Return to work blues
We had a mom call the office asking for advice to increase her milk supply.
A review of the medical records on her 8 week old baby failed to identify any previous concerns about her supply. He was growing well and she was pumping and freezing milk to be prepared for returning to work.
Upon talking to this mom, she had been back to work a week and her daycare provider said she needed more milk to be sent with the baby. They were running out and mom was frantic about how she could keep up with the amount of milk he needed.
She was regularly pumping three times at work and was sending about 18 ounces of expressed mother’s milk with him to daycare. He was at daycare about 9 hours each day. The daycare provider was giving 4-5 oz bottles (appropriate volume) and running out of milk. Daycare was also concerned about the quality of the breast milk because he was spitting up after feedings.
This baby was average sized, about 5 kg and was growing appropriately. A baby this size needs between 25-28 ounces a day to grow. Mom was nursing before dropping him at daycare and then when she picked him up he usually wasn’t very hungry for a couple hours. He then nursed a couple times in the late evening and woke one time at night to nurse.
As we questioned mom more, the babysitter was feeding him soon after he arrived, then every 2 hours. If he slept three hours, she would offer 4 oz and if he was still hungry, give him two more.
This is clearly a case of over feeding this baby. Mom nursed him before leaving the house. He was on a 2-3 hour schedule before she returned to work with a total feeding frequency of 8 feedings a day. He only woke once at night to feed. Now he was eating 5 times at home and 4 times at daycare. We reviewed with mom a more appropriate feeding schedule for daycare. He would not need to eat for at least 2 hours after mom drops him off. At this age a 4 oz feeding is adequate. Then 3 hours later, another 4 oz after his morning nap. Then he would be awake for a couple hours, take another 4 oz then take a shorter nap. When he wakes up, it is time for mom to come pick him up. We asked to make sure daycare did not feed him at this time. He could wait the 15 minutes for her to arrive.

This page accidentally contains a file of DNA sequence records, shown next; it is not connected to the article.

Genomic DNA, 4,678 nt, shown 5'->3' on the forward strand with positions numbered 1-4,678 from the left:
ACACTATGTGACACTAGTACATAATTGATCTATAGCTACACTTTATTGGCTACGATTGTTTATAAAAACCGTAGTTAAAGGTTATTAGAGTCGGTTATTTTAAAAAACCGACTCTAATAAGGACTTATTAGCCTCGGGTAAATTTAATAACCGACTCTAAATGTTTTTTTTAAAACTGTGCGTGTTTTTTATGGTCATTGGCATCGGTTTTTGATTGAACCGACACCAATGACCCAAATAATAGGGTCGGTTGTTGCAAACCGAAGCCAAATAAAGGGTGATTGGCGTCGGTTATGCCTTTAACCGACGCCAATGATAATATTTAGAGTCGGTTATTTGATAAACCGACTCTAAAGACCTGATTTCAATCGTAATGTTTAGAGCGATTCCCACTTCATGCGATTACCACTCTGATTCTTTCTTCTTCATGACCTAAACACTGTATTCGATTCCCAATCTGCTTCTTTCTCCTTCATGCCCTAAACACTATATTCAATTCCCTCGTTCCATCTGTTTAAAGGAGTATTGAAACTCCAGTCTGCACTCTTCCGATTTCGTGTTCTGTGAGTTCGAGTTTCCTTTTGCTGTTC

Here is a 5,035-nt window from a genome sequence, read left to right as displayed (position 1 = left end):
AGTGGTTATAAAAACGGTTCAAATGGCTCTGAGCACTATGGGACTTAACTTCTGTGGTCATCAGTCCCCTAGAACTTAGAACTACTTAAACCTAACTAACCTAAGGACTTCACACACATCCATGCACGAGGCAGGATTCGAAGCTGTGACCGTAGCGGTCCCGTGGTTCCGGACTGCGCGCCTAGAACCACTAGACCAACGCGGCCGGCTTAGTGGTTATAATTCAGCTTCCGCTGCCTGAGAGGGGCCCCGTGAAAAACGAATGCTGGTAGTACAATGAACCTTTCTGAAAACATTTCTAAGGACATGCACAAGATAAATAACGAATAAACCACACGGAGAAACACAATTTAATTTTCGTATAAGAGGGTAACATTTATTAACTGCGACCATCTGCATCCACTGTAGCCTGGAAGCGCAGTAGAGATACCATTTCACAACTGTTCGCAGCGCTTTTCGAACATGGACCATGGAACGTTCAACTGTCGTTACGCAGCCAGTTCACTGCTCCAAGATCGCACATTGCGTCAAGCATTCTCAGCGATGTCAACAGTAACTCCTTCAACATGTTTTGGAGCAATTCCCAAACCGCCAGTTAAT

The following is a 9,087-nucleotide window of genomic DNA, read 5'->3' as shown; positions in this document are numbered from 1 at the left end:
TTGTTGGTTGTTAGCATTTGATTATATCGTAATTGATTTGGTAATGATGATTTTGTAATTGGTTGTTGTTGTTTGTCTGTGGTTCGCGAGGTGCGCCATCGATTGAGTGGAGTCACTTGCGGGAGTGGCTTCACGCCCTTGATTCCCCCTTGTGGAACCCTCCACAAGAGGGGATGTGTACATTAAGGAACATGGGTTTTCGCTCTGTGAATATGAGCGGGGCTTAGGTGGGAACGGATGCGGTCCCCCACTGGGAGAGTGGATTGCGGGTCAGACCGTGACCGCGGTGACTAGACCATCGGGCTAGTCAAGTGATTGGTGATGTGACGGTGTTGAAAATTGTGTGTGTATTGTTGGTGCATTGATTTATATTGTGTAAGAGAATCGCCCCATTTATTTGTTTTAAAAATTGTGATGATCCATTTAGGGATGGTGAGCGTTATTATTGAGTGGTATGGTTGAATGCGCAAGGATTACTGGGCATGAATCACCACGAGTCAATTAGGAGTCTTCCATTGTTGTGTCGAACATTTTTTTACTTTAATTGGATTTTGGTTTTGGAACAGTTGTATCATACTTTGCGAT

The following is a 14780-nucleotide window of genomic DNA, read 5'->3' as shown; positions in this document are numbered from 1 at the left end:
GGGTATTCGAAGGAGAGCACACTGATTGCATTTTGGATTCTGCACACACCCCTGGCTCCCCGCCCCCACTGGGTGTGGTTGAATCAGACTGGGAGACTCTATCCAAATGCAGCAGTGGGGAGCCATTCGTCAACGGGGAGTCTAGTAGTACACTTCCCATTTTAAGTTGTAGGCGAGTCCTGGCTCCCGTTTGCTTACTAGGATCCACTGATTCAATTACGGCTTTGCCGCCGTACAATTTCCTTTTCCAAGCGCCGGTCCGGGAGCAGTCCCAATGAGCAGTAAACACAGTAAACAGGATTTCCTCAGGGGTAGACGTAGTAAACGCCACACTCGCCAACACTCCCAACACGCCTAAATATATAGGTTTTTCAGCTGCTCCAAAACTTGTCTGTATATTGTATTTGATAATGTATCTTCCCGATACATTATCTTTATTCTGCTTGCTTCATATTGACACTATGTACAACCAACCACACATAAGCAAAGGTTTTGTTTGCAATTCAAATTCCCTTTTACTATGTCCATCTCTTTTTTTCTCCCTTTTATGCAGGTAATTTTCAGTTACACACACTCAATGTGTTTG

On this schedule, the 18 ounces was MORE than enough for him to eat at daycare. We find that for most full time moms, their babies should be eating about the same time they are having a pumping break. Moms are encouraged to pump during their breaks and over the lunch hour.
The other piece of this is how fast the feedings were occurring. Babies who eat the full feeding within 10-15 minutes will often ask for more. It takes about 20-25 minutes for the baby brain to register a full stomach. There has been clear data that babies fed by the bottle will overeat. We asked mom to have her daycare watch a video on pace bottle feeding and stretch the feedings to 25 min with 3 burping periods-one after each ounce taken. Mom was very relieved and was able to communicate with her daycare and her baby continued to grow well. The stated problem was not the problem at all. Mom had more than enough milk. By calling, she had saved herself the stress of increasing her milk supply and the risk of her baby being overfed.
Nan Dahlquist, MD, IBCLC, FAAP, FABM, is a member of ABM, Medical Director, Westside Breastfeeding Center at Hillsboro Pediatric Clinic, LLC, and Medical Director, Newborn Nursery at Tuality Community Hospital.
Posts on this blog reflect the opinions of individual ABM members, not the organization as a whole.